The March 2000 presidential election was an important milestone in Taiwan's ongoing democratic development. After controlling political power for over five decades, the Kuomingtang was turned out of power and replaced by the opposition Democratic Progressive Party through a free and fair election. This book addresses the variety of effects that Taiwan's democratic development and the elections will have on domestic policy and the region. It examines trends and changes in Taiwan's politics, considers the international implications of Taiwan's democratic evolution for a variety of issues, and explores the challenges and prospects for continued democratic consolidation and the implications and lessons for the PRC and Southeast Asia.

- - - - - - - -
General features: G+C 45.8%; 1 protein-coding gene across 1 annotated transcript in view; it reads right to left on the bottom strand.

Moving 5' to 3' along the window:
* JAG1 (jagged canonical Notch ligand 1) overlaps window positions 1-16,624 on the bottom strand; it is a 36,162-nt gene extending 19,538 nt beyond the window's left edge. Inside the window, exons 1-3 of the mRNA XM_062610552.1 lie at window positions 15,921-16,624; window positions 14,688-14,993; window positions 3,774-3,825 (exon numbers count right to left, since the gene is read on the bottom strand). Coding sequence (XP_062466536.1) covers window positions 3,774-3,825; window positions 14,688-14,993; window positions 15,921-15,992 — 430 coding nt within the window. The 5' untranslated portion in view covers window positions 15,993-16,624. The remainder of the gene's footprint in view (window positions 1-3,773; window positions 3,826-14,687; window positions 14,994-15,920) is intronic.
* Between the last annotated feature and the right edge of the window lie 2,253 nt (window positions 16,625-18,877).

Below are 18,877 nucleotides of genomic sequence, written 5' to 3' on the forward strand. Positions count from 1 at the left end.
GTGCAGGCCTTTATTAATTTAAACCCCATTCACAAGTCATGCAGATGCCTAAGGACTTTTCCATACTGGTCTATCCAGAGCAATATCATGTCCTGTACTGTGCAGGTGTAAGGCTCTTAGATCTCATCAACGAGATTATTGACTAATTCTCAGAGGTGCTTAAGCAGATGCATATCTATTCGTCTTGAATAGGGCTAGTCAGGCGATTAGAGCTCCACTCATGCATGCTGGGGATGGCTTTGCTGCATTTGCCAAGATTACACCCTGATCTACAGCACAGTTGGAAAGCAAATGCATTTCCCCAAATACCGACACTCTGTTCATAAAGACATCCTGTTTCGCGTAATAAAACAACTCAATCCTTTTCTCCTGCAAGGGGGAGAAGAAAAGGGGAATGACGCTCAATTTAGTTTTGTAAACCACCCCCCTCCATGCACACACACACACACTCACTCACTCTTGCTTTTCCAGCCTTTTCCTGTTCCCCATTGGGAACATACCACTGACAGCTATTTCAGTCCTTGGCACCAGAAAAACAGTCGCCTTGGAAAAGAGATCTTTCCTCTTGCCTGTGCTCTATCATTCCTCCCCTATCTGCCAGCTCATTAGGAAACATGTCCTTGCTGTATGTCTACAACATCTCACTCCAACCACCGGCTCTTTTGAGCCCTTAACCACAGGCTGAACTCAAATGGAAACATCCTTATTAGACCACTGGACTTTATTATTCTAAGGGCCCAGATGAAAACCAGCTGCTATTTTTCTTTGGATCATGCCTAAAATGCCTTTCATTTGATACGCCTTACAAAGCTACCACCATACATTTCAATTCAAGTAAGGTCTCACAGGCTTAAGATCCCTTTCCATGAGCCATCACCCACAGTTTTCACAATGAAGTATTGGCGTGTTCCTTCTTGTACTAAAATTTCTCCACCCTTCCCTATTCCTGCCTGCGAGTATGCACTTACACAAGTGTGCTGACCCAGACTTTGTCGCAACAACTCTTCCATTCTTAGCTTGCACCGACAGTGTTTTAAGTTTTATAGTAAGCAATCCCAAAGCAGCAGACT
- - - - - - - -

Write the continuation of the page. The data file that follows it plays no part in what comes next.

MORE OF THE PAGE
This book offers new insight on how key historical texts and events in Korea's history have contributed to the formation of the nation's collective consciousness. The work is woven around the unifying premise that particular narrative texts/events that extend back to the premodern period have remained important, albeit transformed, over the modern period and into the contemporary period. The author explores the relationship between gender and nationalism by showing how key narrative topics, such as tales of virtuous womanhood, have been employed, transformed, and re-deployed to make sense of particular national events. Connecting these narratives and historic events to contemporary Korean society, Jager reveals how these "sites" - or reference points - were also successfully re-deployed in the context of the division of Korea and the construction of Korea's modern consciousness.